DO ONLY FEMALE CANNABIS PLANTS HAVE PISTILS?
Female plants and intersex plants will display pistils. Unfortunately, intersex plants will also produce pollen and are as great a threat to your females as a rogue male cannabis plant. Moreover, stress can cause any cannabis plant to develop intersex traits. Some varieties of industrial hemp are bred specifically for their hermaphrodite characteristics.
Do you want Sensimilla? Then you need to make sure none of your female plant’s pistils get pollinated. This means you must continue to monitor your plants throughout flowering. Disturbances in the dark cycle are perhaps the greatest stress factor that contributes to hermies.
HOW CAN PISTILS HELP YOU DECIDE WHEN TO HARVEST?
Before the advent of microscopes and zoom lenses, ganja farmers had to rely on their intuition when harvesting cannabis. The good old-fashioned eyeball inspection of cannabis flowers is a tried and trusted pre-harvest practice. When 75% or more of the pistils are full of vibrant colours, most cannabis growers will call time on cultivation. Flowers covered in red, orange, pink and brown hairs are definitely mature.
Without advanced optics, you’ll also be able to see the shimmer of trichomes. Besides, buds will be sticky to the touch — although you shouldn’t handle them excessively unless you’re making charras. Furthermore, the pungent aroma of ripe reefer should be a loud cue your female cannabis plant is finished. All five senses have a role to play. Pistils are a valuable visual aid throughout the cannabis lifecycle.
Whether you grow your weed from autoflowering, feminized or regular seeds, it pays to know about pistils. Here’s what every cannabis grower needs to know.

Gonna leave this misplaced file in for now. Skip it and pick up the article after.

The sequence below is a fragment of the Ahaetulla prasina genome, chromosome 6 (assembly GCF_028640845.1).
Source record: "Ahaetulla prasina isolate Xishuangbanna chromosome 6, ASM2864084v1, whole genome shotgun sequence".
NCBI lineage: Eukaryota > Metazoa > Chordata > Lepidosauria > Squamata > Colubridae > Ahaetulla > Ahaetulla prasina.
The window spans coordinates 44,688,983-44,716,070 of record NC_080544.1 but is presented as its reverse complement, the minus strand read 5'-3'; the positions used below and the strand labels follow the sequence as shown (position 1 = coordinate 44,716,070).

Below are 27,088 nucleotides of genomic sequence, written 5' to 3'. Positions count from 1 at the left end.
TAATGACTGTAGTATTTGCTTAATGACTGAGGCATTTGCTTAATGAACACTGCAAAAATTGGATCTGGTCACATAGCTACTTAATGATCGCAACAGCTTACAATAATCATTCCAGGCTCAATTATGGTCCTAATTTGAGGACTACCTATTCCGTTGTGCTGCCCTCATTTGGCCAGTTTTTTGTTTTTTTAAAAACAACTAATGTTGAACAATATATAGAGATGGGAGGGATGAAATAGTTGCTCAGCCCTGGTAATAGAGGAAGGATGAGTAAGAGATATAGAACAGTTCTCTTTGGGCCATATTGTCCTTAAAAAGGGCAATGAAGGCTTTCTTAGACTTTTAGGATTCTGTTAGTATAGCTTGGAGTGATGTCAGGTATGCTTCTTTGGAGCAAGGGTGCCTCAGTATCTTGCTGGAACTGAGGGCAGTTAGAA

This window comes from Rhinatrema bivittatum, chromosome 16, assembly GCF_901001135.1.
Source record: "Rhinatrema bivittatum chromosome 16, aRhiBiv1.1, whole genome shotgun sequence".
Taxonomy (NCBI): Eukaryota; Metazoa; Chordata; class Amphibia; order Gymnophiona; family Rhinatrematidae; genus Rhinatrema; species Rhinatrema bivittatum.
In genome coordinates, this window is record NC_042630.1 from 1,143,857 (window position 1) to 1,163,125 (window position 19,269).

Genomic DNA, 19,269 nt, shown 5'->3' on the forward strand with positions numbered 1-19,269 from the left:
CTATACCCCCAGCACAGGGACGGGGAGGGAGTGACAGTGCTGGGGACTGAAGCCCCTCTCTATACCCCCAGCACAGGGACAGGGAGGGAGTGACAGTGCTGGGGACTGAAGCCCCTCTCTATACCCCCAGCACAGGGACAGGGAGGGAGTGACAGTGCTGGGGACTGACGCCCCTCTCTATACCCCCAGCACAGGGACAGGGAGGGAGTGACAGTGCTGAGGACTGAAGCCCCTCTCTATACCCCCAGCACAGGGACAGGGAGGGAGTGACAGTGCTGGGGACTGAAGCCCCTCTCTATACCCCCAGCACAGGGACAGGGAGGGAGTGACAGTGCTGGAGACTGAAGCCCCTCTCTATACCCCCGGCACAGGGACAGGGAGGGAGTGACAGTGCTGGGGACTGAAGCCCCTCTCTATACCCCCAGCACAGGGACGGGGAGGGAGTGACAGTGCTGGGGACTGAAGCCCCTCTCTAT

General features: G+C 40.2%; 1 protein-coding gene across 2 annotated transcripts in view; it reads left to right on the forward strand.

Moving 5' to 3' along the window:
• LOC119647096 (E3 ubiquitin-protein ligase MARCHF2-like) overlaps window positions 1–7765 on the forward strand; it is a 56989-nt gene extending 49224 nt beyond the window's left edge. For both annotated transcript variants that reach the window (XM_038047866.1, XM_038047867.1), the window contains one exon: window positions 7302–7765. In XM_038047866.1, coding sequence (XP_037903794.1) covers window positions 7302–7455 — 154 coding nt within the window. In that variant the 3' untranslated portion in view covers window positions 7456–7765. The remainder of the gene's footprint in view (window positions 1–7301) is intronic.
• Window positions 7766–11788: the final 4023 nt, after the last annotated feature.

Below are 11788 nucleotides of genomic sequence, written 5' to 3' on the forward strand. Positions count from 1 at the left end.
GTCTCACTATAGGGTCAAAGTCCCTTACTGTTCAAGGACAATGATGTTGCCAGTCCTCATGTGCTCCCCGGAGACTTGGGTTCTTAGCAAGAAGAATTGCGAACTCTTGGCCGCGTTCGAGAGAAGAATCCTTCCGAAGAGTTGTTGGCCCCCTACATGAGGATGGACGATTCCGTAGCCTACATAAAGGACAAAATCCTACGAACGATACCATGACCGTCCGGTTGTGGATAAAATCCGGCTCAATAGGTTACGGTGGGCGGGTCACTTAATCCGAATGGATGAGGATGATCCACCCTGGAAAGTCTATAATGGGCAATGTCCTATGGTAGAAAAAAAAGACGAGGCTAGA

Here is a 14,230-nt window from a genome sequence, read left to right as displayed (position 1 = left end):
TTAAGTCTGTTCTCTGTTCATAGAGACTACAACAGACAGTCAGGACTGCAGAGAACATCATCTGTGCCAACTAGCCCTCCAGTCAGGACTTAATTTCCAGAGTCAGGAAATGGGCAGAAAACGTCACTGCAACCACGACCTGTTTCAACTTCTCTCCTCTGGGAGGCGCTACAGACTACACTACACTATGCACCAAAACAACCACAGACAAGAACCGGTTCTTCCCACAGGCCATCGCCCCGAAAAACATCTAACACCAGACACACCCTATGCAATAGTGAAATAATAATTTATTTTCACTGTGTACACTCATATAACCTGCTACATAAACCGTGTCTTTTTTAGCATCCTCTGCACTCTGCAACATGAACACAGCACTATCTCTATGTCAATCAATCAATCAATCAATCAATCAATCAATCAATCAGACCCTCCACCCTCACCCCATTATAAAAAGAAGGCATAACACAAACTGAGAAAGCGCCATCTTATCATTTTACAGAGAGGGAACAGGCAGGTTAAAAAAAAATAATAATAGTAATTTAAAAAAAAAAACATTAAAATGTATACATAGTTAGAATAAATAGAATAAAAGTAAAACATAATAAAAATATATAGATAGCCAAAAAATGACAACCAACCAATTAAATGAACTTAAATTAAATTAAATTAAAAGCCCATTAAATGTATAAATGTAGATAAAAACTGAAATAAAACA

Are too many RED HAIRS a bad thing?
This is the first I have ever heard of this. We have used Phosphorload and never noticed a problem with it. This might be another Marijuana Myth.
The red hairs are the dying pistils of the flowers during the final few weeks of a Marijuana plants life letting the grower know it’s getting close to harvest time.
Phosphor load is usually used within the first 3 weeks of flower, so I doubt it would have any impact on the hairs 5 – 8 weeks later.
Maybe someone else know more about this though.
Yeah, this has been driving me crazy, as I cut the phospho back significantly this time. I do have some heat issues, but run usually around 78 under the canopy. Don’t get the smelliest of final product, but I think I could also cure longer for better end results. But this red hair thing I am hearing, I hope some more people can shed some light.
Some other info I found. For those interestd
Pistils are what you people call “red hairs”. They are the pistillate portion – and EVERY flowering bud you recieve contains pistils. They contain moderate concentrations of CBN –.CBD. The Calyx is what the pistils emerge from , and is responsible for the majority of capitate stalked trichomes that result. These are really what makes bud potent. All ‘red hairs’ means is that the grower let the plant mature enough to allow the trichomes to become amber colored.
I have had someone recently telling me that too many red hairs are bad, and a sign of too hot a grow. Also, that phosphoload will induce too many red hairs…